USA Versus Everybody

USA Versus Everybody

I DROVE TO MT. SINAI, NEW YORK, after being home with a cold & a bad case of cabin fever for a few days and went to a favorite place to stroll silently, peacefully and gratefully and I came across this. Perhaps it was because I was physically weak and drained by illness that this made me feel even sicker. But then, in my spiritual health, I saw the poison power of the word “VERSUS” and in my mind I changed it to ” AND” as in “USA AND EVERYBODY.” Hope is eternal. Peace is possible. Let’s realize it together. Love, Dwight Lee Wolter

What Musical Instrument Do People Play in Heaven?

LEGENDARY BLUESMAN, Kerry Kearney, once said from the stage of the Congregational Church of Patchogue, “When you get to heaven, they hand you a harp; when you get to hell, they hand you an accordion.” This Sunday, January 19th at 10am, we explore: Is “heaven” merely a myth to control behavior? Who is (and isn’t) in heaven? Is heaven here on earth? Why do so few people believe in heaven, but so many believe in hell? Special music is “When I Get Where I’m Going” by Brad Paisley, sung by Kathy Maguire Ljungqvist. See you Sunday for a bit of heaven! Peace, Dwight Lee Wolterharp 1

Pistol-Packing Pastors & Safety in the Sanctuary?


I know clergy persons who carry licensed pistols into the pulpit and several houses of faith that have armed, licensed people carrying pistols during services. When Dylann Roof killed eleven people at Emmanuel African Methodist Episcopal church in Charleston ~ many people from many faith traditions attended a meeting called by the Suffolk County Police Department and Homeland Security and openly questioned whether they should have armed people in their houses of worship. Many people were aghast at the question, but no longer.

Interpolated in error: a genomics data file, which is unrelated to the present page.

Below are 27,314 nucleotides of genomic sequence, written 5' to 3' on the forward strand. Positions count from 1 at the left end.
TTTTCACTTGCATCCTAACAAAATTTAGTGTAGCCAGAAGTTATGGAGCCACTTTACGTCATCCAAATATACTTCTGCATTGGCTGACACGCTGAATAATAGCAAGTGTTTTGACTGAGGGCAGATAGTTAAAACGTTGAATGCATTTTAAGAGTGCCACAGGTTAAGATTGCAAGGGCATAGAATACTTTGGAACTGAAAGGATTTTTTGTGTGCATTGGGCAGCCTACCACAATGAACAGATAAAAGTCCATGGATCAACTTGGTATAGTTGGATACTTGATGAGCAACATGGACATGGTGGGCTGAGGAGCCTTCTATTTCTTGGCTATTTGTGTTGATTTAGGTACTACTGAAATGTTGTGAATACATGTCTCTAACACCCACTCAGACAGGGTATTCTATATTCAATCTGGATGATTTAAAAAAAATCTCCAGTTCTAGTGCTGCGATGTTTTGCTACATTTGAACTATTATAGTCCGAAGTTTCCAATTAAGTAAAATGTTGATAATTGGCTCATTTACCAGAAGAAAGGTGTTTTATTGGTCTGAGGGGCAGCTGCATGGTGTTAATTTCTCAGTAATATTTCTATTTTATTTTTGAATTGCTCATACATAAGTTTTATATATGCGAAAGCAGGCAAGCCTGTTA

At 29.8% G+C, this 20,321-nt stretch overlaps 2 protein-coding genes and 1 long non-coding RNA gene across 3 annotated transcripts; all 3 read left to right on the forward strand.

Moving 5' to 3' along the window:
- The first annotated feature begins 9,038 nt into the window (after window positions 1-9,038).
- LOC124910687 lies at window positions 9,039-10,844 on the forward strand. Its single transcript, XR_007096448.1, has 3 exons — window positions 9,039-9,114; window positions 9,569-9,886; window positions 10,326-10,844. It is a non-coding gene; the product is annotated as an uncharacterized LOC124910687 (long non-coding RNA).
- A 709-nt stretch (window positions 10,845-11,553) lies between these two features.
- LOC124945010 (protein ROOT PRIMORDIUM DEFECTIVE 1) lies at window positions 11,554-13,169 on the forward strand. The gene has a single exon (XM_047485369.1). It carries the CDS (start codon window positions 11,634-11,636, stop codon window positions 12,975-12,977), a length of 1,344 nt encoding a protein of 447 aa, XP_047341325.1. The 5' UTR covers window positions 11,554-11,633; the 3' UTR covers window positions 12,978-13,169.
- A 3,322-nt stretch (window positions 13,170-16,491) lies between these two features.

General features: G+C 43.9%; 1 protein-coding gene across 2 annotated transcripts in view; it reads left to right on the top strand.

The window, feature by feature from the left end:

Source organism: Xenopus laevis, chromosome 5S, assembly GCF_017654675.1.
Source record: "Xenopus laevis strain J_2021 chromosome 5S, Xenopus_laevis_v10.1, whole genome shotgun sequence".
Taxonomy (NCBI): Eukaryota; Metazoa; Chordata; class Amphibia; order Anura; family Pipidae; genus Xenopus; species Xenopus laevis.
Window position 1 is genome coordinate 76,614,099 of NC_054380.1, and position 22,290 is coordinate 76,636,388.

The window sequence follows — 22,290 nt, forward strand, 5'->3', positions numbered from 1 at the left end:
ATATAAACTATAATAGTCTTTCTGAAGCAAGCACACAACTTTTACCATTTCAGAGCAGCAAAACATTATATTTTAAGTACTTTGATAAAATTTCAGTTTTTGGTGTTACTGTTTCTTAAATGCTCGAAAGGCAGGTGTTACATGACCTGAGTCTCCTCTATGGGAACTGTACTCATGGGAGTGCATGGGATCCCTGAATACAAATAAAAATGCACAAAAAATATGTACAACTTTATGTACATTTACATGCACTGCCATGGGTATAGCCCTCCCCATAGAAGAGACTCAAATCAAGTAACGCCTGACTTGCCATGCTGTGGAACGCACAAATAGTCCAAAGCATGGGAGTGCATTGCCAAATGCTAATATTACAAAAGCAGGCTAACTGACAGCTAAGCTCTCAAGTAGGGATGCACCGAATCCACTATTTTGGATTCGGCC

In 2019 alone, we have seen the Easter morning terrorist attack of a church in Sri Lanka that killed 300; attacks at synagogues in San Diego, Pittsburg and elsewhere; attacks at two mosques in New Zealand that were live-streamed on social media; the recent machete attack at a rabbi’s home during a Hanukkah celebration; and the murder of two congregants of a church in Texas before the assailant was himself killed by Jack Wilson, a licensed, pistol-wielding church member who is now being declared a hero for stopping additional carnage. Wilson’s Facebook post stated, “The events at West Freeway Church of Christ put me in a position that I would hope no one would have to be in, but evil exists and I had to take out an active shooter in church.”